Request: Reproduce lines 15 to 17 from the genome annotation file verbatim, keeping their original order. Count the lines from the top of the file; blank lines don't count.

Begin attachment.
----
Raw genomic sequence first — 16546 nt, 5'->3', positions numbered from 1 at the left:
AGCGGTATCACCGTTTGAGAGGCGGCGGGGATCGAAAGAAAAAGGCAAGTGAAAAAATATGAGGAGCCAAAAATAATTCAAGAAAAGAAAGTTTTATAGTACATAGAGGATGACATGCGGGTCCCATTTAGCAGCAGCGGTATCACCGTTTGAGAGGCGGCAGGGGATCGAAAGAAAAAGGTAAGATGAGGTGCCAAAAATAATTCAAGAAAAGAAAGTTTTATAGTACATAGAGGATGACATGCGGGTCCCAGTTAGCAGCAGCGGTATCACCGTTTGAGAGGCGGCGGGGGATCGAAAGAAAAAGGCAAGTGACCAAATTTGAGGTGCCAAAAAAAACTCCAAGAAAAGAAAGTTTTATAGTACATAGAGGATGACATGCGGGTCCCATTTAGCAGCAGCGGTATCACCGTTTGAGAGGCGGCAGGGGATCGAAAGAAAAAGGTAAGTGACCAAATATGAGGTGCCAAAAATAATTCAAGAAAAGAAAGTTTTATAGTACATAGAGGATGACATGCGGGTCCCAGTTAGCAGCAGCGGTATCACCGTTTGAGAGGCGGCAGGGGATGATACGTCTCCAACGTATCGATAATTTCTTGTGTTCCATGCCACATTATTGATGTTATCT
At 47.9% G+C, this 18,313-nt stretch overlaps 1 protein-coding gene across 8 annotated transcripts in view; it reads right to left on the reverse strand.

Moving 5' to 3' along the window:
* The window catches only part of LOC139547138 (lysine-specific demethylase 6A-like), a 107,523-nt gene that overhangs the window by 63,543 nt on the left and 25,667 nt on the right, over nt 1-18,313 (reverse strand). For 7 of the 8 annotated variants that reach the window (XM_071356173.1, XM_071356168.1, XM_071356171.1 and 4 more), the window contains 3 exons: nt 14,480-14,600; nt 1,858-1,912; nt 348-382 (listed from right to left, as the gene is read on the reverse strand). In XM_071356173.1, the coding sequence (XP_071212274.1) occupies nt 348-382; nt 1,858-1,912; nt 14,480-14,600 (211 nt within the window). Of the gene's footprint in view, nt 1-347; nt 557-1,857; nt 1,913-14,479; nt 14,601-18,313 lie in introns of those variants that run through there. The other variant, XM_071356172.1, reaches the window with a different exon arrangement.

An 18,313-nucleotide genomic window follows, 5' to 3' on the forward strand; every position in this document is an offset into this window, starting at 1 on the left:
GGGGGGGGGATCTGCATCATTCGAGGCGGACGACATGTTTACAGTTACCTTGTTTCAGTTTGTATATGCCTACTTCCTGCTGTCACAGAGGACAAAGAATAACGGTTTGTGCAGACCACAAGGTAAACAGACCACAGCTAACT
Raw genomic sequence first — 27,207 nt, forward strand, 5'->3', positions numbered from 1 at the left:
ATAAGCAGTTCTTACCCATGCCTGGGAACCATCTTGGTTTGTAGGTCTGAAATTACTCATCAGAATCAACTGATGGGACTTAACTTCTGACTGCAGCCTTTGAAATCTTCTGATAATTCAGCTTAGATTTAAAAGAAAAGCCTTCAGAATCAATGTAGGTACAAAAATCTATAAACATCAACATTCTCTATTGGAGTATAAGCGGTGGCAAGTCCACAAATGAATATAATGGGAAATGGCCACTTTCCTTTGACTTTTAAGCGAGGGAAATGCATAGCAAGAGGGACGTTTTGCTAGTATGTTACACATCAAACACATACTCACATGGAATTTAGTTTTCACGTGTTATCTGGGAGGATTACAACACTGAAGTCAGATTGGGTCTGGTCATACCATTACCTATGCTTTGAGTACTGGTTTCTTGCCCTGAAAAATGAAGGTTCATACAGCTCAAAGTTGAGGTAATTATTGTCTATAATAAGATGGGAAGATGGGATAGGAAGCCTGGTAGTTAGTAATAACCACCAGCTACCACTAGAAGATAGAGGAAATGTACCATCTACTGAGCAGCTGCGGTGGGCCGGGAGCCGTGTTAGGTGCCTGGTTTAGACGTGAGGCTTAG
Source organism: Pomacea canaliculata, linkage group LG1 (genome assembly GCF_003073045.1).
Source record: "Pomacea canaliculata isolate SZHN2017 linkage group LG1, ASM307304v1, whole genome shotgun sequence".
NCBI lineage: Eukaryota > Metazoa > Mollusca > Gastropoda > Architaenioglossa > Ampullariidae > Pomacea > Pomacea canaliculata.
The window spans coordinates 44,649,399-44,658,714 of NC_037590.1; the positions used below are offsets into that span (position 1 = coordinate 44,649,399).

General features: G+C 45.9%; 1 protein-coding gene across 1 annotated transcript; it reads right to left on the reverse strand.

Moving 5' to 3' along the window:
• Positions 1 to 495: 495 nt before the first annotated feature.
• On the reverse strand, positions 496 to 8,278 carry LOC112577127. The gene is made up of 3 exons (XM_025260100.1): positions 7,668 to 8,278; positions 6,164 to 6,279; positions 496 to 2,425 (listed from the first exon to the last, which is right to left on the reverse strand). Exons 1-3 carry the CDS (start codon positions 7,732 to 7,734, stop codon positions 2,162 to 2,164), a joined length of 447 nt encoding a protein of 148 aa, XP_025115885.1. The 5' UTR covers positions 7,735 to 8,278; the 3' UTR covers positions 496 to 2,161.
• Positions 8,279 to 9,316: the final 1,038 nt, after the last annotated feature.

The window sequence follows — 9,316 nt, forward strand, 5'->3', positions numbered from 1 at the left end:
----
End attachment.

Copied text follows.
Moving 5' to 3' along the window:
• Positions 1 to 495: 495 nt before the first annotated feature.
• On the reverse strand, positions 496 to 8,278 carry LOC112577127. The gene is made up of 3 exons (XM_025260100.1): positions 7,668 to 8,278; positions 6,164 to 6,279; positions 496 to 2,425 (listed from the first exon to the last, which is right to left on the reverse strand). Exons 1-3 carry the CDS (start codon positions 7,732 to 7,734, stop codon positions 2,162 to 2,164), a joined length of 447 nt encoding a protein of 148 aa, XP_025115885.1. The 5' UTR covers positions 7,735 to 8,278; the 3' UTR covers positions 496 to 2,161.